a circularly polarizing plate located adjacent said second polarizing beam-splitter.
17. The optical recording system of claim 16 wherein said polarizing beam-splitter comprises a dichroic polarizing beam-splitter.
18. An optical recording system comprising:
a writing array of Vertical Cavity Surface Emitting Lasers (VCSELs);
a reading array of VCSELs;
a dichroic polarizing beam-splitter positioned to receive a plurality of light beams from each of said writing array of VCSELs and said reading array of VCSELs;
a polarizing beam-splitter positioned to receive said light beams upon said light beams exiting said dichroic polarizing beam-splitter;
a circuitry polarizing plate coupled to an exit face of said polarizing beam-splitter;
an achromatic objective lens positioned to receive said light beams upon said light beams exiting said circularly polarizing plate, wherein said objective lens is capable of focusing said light beams on a target medium;
at least one adjustment device coupled to said objective lens to adjust a position of said objective lens;
a detection system positioned to receive said light beams upon said light beams reflecting from said target medium, said detection system capable of providing data to control said at least one adjustment device.
19. An optical recording system comprising:
a multidimensional writing array of modulatable light sources formed on a first substrate;
a multidimensional reading array of modulatable light sources formed on a second substrate that is separate from the firm substrate; and
an objective lens positioned relative to said writing array and said reading array of modulatable light sources such that said object lens is capable of focusing at least one light beam from each of said writing array and said array of modulatable light sources on a target medium.
20. An optical recording system comprising:
a multidimensional writing array of modulatable light sources formed on a first substrate;
a reading array of modulatable light sources formed on a second substrate that is separate from the first substrate; and
an objective lens positioned to said writing array and said reading array of modulatable light sources such that said objective lens is capable of focusing at least one light beam from each of said writing array and said reading array of modulatable light sources on a target medium;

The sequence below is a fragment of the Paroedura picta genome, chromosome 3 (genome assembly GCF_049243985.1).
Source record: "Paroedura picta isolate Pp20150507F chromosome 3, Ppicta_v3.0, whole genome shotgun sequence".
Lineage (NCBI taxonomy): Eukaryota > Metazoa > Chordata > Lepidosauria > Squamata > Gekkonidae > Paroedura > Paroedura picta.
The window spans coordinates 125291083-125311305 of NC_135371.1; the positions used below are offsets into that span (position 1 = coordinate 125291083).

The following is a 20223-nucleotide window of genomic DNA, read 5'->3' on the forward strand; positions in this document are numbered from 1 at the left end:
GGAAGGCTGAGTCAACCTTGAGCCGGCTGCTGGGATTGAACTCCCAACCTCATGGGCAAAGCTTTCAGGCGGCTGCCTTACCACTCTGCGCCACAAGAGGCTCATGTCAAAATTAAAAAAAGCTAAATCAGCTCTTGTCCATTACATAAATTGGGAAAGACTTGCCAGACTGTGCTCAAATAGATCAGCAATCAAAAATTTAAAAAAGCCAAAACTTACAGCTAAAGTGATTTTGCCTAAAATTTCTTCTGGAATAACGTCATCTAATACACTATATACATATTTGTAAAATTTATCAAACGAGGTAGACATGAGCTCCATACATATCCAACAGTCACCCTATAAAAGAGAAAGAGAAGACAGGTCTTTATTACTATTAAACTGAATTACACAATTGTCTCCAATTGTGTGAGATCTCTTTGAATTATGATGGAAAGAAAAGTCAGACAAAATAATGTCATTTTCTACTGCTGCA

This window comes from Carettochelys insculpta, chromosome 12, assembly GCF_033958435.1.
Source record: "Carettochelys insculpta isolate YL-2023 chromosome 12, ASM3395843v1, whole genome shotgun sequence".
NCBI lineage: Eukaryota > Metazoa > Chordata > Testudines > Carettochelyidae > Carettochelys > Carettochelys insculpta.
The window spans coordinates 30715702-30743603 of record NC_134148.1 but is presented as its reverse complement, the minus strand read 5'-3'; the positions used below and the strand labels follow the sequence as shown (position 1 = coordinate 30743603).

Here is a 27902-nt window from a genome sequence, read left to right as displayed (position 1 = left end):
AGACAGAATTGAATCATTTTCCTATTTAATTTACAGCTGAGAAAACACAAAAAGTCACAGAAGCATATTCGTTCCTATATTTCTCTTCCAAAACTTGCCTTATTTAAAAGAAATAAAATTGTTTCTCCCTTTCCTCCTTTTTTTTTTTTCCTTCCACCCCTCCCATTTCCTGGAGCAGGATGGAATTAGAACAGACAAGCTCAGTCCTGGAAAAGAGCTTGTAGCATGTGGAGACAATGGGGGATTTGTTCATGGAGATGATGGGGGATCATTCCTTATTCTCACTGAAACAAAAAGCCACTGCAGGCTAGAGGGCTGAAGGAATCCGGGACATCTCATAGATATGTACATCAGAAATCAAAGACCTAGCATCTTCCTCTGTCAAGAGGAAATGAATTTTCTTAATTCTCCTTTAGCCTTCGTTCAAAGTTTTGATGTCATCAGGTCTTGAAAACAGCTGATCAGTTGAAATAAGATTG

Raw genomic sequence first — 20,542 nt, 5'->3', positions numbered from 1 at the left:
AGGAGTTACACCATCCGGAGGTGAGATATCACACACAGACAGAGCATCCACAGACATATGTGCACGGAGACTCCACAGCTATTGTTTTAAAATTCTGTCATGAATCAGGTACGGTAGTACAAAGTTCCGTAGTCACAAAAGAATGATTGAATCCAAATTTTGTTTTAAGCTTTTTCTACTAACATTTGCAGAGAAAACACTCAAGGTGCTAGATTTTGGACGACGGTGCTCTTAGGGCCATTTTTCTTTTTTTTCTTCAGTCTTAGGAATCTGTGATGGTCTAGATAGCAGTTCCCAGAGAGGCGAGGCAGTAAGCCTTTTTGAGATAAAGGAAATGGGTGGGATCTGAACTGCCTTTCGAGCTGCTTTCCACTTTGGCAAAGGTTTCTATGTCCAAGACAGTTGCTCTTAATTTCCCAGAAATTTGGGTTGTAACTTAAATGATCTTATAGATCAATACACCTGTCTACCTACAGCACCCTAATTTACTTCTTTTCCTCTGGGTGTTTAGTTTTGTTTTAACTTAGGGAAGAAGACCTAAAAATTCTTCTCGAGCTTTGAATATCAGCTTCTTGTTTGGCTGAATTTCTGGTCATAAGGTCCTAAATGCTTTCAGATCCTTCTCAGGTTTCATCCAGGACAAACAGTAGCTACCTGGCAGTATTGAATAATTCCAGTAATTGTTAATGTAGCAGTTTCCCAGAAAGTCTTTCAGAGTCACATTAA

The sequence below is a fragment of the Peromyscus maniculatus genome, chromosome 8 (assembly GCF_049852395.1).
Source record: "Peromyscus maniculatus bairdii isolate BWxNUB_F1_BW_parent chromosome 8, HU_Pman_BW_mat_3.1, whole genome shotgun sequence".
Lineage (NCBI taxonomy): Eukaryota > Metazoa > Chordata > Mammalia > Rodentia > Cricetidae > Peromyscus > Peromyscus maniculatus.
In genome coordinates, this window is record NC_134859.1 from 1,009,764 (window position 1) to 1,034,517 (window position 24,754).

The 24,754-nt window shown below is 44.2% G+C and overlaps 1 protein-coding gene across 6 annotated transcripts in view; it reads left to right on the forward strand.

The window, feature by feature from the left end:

wherein the writing array and reading array are angled on a substrate such that each modulatable light source of the writing array can write a separate track on the target medium.
Description

This application claims the benefit of U.S. Provisional Application Ser. No. 60/142,548, filed Jul. 7, 1999, entitled “Multi-channel Optical Recording Using VCSEL Arrays” by William S. Oakley.

BACKGROUND OF THE INVENTION

1. Field of the Invention

The present invention relates to optical recording systems.

2. Background Information

Optical based systems use light beams to convey and process information. Light beams provide distinct advantages over electrical signals such as higher bandwidth and faster propagation speed. In optical based systems, a light source, such as a laser, is modulated to convey the desired information. By using digital or analog modulation of light beams, optical based systems can be used in a variety of applications, such as optical signal processing and data storage.

Optical recording systems can provide for faster writing of large amounts of data, especially if multiple light sources are used. However, using multiple light sources can increase the complexity and cost of an optical recording system. Thus, it is desirable to have a relatively simple and inexpensive high speed optical recording system.

SUMMARY OF THE INVENTION

The present invention provides an optical recording system having an array of modulatable light sources. An objective lens is positioned relative to the array of modulatable light sources to allow the objective lens to focus at least one light beam from the array of modulatable light sources on a target medium.

In one embodiment of the present invention, the array of modulatable light sources includes an array of Vertical Cavity Surface Emitting Lasers (VCSEL), where each VCSEL of the VCSEL array is capable of writing a separate track on the target medium.

In another embodiment of the present invention, the array of modulatable light sources includes at least one line of modulatable light sources positioned at an angle relative to a direction of movement of said target medium. Each modulatable light source of the line of modulatable light sources is associated with a separate path on the target medium.

Additional features and benefits of the present invention will become apparent upon review of the following description.

BRIEF DESCRIPTION OF THE DRAWINGS

Various embodiments of the present invention will be described in detail with reference to the following drawings. The present invention is illustrated by way of example and not limitation in the accompanying figures.

FIG. 1 illustrates a top view of an array of light sources tilted at an angle to the direction of movement of a target medium in accordance with the teachings of the present invention.

FIG. 2A illustrates a side perspective view of a VCSEL array embedded in a substrate in accordance with the teachings of the present invention.

FIG. 2B illustrates a top view of the VCSEL array shown in FIG. 2A.